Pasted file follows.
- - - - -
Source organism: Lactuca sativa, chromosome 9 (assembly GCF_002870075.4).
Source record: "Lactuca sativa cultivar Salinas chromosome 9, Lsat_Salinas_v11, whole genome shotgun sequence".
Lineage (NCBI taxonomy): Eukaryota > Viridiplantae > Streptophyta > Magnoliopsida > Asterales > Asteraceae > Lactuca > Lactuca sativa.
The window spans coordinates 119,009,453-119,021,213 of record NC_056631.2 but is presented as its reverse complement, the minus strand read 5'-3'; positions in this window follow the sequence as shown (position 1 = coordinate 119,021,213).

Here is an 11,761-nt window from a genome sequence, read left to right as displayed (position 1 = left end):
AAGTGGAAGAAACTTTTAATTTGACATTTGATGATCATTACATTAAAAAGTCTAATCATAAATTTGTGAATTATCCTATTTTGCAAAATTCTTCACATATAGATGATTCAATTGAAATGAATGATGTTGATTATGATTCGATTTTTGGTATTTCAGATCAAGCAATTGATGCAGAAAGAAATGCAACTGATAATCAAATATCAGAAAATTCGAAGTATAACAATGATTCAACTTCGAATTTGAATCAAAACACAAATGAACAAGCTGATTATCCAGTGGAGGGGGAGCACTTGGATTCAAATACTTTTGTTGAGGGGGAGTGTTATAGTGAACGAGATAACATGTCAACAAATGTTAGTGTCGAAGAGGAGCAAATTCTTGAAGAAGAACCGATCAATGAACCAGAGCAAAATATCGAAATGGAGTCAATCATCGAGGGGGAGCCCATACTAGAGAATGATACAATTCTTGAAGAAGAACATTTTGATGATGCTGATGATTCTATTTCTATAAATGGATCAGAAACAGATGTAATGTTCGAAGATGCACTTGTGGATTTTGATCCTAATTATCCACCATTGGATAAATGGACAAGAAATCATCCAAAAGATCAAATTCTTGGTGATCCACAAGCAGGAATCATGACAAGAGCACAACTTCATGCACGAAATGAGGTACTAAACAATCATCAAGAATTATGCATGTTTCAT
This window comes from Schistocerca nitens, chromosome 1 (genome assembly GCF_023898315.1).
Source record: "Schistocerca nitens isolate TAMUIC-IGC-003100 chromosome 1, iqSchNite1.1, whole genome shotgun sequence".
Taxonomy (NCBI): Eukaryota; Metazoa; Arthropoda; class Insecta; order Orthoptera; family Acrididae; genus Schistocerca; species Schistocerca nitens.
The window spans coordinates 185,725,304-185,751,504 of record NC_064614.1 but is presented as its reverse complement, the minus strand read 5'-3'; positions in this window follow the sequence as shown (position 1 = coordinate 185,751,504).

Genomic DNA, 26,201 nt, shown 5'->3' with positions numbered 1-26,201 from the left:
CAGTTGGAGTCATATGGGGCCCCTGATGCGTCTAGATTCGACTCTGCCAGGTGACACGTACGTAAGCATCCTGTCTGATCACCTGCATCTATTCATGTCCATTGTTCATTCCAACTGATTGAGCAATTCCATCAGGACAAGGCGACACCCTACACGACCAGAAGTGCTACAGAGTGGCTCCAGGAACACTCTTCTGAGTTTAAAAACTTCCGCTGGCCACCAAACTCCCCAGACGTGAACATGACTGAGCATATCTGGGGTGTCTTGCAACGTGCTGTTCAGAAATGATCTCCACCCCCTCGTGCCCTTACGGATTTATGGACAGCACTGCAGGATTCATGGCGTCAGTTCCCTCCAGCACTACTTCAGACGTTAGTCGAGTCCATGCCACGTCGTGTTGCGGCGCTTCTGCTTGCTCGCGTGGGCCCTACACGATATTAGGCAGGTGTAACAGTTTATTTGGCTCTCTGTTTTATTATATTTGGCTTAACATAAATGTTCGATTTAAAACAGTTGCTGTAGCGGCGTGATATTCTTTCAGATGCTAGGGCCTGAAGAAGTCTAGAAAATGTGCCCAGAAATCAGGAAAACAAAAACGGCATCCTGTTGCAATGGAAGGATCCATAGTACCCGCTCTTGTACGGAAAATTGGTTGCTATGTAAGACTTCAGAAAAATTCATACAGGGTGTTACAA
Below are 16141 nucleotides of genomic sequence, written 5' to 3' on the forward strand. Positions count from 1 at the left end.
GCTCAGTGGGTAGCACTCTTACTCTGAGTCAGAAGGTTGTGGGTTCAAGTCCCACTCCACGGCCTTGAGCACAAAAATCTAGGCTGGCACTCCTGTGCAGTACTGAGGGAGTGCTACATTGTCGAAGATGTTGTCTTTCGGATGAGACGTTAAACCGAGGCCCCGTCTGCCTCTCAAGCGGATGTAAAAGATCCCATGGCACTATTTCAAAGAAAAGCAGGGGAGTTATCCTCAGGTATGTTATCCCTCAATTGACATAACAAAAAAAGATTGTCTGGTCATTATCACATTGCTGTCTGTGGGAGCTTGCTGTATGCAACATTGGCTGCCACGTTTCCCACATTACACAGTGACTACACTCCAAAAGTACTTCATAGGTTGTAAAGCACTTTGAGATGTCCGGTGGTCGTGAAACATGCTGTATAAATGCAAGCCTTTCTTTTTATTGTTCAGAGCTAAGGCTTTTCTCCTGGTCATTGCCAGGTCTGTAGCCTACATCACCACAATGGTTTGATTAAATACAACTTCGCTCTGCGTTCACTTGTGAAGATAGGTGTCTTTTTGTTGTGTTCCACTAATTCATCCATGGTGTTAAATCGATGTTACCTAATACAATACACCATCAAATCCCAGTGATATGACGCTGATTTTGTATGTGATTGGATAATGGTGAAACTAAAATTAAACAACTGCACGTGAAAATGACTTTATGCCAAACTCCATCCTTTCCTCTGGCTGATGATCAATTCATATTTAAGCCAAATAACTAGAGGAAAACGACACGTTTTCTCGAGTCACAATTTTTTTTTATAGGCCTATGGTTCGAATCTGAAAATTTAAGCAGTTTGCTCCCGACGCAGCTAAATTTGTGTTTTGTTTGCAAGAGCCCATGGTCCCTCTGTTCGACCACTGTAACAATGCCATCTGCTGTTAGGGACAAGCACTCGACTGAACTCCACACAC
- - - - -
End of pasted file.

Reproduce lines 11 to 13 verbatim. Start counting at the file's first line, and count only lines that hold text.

Genomic DNA, 26,201 nt, shown 5'->3' with positions numbered 1-26,201 from the left:
CAGTTGGAGTCATATGGGGCCCCTGATGCGTCTAGATTCGACTCTGCCAGGTGACACGTACGTAAGCATCCTGTCTGATCACCTGCATCTATTCATGTCCATTGTTCATTCCAACTGATTGAGCAATTCCATCAGGACAAGGCGACACCCTACACGACCAGAAGTGCTACAGAGTGGCTCCAGGAACACTCTTCTGAGTTTAAAAACTTCCGCTGGCCACCAAACTCCCCAGACGTGAACATGACTGAGCATATCTGGGGTGTCTTGCAACGTGCTGTTCAGAAATGATCTCCACCCCCTCGTGCCCTTACGGATTTATGGACAGCACTGCAGGATTCATGGCGTCAGTTCCCTCCAGCACTACTTCAGACGTTAGTCGAGTCCATGCCACGTCGTGTTGCGGCGCTTCTGCTTGCTCGCGTGGGCCCTACACGATATTAGGCAGGTGTAACAGTTTATTTGGCTCTCTGTTTTATTATATTTGGCTTAACATAAATGTTCGATTTAAAACAGTTGCTGTAGCGGCGTGATATTCTTTCAGATGCTAGGGCCTGAAGAAGTCTAGAAAATGTGCCCAGAAATCAGGAAAACAAAAACGGCATCCTGTTGCAATGGAAGGATCCATAGTACCCGCTCTTGTACGGAAAATTGGTTGCTATGTAAGACTTCAGAAAAATTCATACAGGGTGTTACAA
Below are 16141 nucleotides of genomic sequence, written 5' to 3' on the forward strand. Positions count from 1 at the left end.